Robots Based on Arthropod Design
Posted February 1, 1998
A cockroach scurries into a crevice. A walking stick creeps slowly up to its prey and pounces. A crab scuttles quickly into a tide pool. Scientists would like their
mechanical robots to be as nimble and well balanced as these arthropods. A robot with such precise balance would be useful for investigations in dangerous areas such as toxic waste sites,
and for exploring difficult terrain such as craters on the moon and Mars. Military applications include crablike robots that could hunt for mines on beaches.
Insects, arachnids, and crustaceans have specialized organs in their legs that detect tiny deformations, or strains, in their exoskeletons. In mathematical terms,
strain is the ratio of the change in the length of an object to its original length. In man-made machines, such as bathroom scales, strain gauges consist of metal foil or flexible semiconductors.
When a person steps on the scale, a mechanical beam is distorted. A strain gauge attached to the beam transforms the beam's deformation into an electrical signal. This signal is displayed
as a readout of pounds or kilograms on a digital scale. In the same way, arthropods have strain gauge organs in their legs that measure strain and help regulate walking movements.
By studying the strain gauges of arthropods, scientists hope to be able to manufacture more effective strain gauges and more agile robots. Spiders, crabs, and insects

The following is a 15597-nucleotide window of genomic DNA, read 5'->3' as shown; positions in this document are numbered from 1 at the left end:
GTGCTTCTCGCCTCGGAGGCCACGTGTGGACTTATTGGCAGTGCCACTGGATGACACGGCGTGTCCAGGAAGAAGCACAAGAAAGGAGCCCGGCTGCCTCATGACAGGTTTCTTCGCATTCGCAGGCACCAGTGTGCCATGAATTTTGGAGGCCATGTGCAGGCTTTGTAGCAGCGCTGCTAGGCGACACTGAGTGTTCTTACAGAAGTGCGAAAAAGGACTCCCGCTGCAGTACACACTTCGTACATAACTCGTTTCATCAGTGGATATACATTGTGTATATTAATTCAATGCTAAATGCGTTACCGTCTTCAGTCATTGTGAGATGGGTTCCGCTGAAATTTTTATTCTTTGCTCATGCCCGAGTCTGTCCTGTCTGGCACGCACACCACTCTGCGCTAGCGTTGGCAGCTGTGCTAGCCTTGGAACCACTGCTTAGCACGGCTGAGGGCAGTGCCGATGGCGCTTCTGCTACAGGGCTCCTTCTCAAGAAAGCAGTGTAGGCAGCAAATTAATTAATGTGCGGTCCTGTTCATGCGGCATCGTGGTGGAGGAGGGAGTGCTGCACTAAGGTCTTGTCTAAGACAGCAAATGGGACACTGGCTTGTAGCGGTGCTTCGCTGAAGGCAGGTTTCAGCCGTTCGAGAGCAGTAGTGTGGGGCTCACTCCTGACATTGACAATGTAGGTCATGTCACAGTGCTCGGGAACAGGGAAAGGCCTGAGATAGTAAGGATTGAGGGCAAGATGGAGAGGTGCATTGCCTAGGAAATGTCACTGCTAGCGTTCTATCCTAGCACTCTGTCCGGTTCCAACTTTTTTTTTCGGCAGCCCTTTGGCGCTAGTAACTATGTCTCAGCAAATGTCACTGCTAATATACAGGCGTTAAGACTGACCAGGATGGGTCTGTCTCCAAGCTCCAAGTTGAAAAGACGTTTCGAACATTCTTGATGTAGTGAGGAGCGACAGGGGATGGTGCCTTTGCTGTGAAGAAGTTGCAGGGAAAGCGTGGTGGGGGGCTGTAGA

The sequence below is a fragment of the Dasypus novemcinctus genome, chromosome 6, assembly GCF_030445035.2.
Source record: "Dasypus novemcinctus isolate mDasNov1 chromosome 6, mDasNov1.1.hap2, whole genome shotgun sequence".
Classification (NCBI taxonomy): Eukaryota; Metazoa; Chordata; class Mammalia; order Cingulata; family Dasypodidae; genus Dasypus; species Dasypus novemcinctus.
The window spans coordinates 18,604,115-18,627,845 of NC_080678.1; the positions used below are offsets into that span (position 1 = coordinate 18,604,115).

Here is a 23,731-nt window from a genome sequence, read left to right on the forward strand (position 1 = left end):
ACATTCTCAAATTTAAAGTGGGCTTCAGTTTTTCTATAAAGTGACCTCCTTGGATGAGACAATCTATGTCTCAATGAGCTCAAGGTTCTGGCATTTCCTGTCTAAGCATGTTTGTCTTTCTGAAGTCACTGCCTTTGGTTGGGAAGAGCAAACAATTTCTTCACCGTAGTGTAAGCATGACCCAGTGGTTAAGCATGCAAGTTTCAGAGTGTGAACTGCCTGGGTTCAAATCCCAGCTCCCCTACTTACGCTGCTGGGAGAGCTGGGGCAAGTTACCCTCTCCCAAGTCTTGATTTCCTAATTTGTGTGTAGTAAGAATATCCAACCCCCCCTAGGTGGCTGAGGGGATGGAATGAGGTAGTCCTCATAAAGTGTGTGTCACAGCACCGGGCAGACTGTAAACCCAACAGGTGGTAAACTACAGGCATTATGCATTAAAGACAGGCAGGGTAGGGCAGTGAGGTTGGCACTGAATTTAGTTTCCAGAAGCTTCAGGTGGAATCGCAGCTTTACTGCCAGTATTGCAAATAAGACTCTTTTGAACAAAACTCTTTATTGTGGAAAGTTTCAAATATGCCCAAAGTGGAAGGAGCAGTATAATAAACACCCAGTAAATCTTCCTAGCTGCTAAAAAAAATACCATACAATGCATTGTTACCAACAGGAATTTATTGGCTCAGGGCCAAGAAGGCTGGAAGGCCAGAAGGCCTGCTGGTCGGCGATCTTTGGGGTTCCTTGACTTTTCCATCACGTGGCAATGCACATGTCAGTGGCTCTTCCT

bear these sense organs just below the exoskeleton or cuticle, mainly on the legs. Each organ is attached to a sensory nerve, which is deformed as the animal moves. Strain gauge organs
are as sensitive to displacement as the receptors in the human ear are to sound.
Studies of spiders show that strain gauge organs control and direct movement. Spiders are disoriented when strain gauge organs near leg joints are destroyed. Tropical
wandering spiders are nocturnal hunters. When they have successfully captured prey, such as a fly, in a certain area, they remember the spot and return to it to look for more prey. Tropical
wandering spiders without strain organs in their legs attempting to return to the capture site start off by walking in the wrong direction. They do not correct their direction, and thus
they miss their targets. Control spiders with intact strain organs find their prey even when their eyes are covered. Strain gauge organs clearly play a role in helping spiders remember
locations in a process that is not yet clearly understood.
Zill, Sasha N. and Ernst-August Seyfarth. "Exoskeletal Sensors for Walking," Scientific American, July 1996, pp. 86-90.